2

I understand there are 3 timers on the Arduino UNO. What specific registers do I need to use to access them?

My goal is to use these timers to poll different sensors I am using with a ms period. Are there any pre-made libraries out there to do this?

  • Have you had a chance to look at the datasheet yet? – Ignacio Vazquez-Abrams Dec 28 '14 at 0:50
  • The datasheet for the ATMEL SOC, or the Arduino breakout board itself? – Sean Dec 28 '14 at 0:57
  • For the MCU (not SoC). – Ignacio Vazquez-Abrams Dec 28 '14 at 0:58
2

For the UNO, use Timer1.

An example of the way you can use it is as follows:

Download the TimerOne library: https://code.google.com/p/arduino-timerone/downloads/list

/*
 *  Timer1 library example
 */

#include "TimerOne.h"

void setup()
{
  pinMode(10, OUTPUT);
  Timer1.initialize(500000);         // initialize timer1, and set a 1/2 second period
  Timer1.pwm(9, 512);                // setup pwm on pin 9, 50% duty cycle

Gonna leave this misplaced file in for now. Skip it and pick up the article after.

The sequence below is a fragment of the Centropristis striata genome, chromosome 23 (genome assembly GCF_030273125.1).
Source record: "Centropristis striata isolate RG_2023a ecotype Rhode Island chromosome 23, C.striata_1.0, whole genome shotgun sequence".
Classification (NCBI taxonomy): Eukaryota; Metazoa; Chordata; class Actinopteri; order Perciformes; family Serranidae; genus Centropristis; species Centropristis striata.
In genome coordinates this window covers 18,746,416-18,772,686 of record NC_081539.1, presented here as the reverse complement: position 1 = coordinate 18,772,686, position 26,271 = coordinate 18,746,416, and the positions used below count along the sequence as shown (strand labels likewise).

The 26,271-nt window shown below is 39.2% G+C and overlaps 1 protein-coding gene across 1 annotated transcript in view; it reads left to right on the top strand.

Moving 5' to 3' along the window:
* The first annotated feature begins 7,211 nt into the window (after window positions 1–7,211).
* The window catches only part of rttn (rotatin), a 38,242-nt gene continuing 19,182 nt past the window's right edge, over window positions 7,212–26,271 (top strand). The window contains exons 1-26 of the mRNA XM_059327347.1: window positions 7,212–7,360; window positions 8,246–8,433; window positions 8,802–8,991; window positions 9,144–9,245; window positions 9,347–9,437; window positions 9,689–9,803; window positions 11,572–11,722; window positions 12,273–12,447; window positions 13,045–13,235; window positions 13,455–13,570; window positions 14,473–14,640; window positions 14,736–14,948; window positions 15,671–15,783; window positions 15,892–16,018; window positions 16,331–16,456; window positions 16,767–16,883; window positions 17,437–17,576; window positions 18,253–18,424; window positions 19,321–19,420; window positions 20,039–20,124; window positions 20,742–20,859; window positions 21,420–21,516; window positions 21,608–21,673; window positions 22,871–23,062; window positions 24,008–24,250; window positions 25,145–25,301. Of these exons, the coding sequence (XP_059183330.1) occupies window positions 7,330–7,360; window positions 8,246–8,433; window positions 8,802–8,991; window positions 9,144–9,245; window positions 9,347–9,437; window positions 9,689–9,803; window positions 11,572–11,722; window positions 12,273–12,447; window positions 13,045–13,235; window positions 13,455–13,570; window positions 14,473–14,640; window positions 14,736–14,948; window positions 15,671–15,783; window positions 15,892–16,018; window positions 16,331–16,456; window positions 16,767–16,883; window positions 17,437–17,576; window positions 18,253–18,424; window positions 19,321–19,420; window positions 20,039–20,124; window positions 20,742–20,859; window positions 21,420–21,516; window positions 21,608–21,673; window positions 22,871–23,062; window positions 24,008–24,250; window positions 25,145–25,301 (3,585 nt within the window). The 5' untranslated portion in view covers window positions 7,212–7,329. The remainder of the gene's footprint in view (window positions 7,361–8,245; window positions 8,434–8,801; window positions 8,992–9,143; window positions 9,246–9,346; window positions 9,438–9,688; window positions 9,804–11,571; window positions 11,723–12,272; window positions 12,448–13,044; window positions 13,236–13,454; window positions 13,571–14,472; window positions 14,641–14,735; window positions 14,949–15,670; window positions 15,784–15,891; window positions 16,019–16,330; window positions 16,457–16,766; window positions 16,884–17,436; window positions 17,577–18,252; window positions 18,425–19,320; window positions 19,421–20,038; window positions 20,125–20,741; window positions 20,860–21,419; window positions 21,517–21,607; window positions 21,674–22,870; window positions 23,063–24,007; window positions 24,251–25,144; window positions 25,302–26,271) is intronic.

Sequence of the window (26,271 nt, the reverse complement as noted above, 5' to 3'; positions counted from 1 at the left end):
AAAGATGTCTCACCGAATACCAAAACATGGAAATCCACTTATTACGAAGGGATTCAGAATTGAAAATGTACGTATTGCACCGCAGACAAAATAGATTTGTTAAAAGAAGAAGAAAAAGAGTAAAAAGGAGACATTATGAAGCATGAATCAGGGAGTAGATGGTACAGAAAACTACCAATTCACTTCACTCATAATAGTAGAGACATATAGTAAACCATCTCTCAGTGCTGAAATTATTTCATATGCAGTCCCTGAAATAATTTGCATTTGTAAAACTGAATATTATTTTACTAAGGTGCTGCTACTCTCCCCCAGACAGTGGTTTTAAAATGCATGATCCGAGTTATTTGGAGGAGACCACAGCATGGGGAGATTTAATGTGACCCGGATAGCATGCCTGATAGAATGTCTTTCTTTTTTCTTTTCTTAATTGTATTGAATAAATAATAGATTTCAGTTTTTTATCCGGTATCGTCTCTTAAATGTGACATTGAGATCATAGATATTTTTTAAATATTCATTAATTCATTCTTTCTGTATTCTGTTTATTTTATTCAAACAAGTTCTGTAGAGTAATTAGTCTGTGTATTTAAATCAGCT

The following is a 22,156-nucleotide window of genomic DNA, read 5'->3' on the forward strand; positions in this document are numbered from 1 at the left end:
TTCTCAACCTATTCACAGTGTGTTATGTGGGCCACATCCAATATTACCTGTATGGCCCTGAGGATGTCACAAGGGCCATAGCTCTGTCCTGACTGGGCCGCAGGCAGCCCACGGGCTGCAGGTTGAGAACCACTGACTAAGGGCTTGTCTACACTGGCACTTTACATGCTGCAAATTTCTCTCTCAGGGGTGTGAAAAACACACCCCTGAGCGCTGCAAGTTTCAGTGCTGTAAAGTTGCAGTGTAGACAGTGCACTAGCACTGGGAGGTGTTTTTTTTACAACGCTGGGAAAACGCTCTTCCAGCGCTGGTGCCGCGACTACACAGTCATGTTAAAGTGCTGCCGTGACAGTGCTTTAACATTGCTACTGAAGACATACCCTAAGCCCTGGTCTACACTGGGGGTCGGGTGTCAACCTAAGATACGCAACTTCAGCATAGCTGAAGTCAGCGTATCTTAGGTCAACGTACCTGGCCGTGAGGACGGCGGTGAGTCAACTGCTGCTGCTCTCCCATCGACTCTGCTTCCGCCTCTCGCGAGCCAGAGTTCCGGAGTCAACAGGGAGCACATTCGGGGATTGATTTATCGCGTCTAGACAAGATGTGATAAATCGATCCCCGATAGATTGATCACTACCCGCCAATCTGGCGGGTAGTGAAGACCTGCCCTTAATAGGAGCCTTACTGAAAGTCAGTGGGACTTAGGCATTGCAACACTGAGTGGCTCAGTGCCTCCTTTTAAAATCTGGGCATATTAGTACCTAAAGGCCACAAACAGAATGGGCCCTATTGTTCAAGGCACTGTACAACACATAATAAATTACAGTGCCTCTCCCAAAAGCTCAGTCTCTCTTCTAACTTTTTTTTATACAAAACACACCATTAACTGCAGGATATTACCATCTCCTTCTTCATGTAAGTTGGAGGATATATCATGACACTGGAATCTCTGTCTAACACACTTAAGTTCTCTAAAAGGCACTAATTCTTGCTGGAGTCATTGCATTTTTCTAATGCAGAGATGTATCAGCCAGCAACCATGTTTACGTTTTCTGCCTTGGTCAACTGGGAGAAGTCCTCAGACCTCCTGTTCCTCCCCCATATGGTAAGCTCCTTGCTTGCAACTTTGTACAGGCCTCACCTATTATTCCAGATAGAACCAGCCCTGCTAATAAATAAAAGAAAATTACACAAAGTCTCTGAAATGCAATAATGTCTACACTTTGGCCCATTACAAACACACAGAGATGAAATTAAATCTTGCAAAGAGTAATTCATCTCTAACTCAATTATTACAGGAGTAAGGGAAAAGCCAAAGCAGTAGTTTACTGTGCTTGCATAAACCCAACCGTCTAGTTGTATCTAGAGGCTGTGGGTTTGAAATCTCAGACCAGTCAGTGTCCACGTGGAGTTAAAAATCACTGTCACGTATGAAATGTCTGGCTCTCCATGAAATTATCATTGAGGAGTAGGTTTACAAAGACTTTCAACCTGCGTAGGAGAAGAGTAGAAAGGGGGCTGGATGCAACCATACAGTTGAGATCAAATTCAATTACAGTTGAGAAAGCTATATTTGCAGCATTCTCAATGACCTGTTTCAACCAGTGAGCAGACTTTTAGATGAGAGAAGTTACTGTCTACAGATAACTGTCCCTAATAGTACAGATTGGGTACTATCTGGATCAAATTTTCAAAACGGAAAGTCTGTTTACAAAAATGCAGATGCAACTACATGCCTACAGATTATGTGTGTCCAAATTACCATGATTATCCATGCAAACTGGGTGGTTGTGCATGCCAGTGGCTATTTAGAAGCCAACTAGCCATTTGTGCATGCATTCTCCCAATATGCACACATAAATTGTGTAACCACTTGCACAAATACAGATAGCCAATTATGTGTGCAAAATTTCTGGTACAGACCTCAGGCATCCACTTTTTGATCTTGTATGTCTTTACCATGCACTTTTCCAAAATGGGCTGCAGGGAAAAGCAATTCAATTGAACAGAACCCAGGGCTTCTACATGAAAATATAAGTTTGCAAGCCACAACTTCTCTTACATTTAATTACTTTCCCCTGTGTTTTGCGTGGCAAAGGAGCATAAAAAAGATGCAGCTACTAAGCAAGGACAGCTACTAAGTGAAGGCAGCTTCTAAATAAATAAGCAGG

Timer1.attachInterrupt(callback);  // attaches callback() as a timer overflow interrupt
}

void callback()
{
  digitalWrite(10, digitalRead(10) ^ 1);
}

void loop()
{
  // your program here...
}
| improve this answer | |
1

Timer 0 is use'd by the arduino core libraries for functions like millis(). It is best left alone. Leaving timer1 and 3 are available for general use. Both 1 and 3 have well established libraries, for simple implementation, without the need to know the mechanics under the hood, about the registers and such.

You can find links and general explanations at timer1. I always recommend the github versions.

And if you are still wanting to know the details the source is quite readible.


Note you don't need 3 timers to read 3 sensors. One timer on a multiple of the the 3, should suffice which can then implement a statemachine to sample at the correct periods.

| improve this answer | |
  • 1
    I think you mean timer2, not timer3. – Gerben Dec 28 '14 at 18:37

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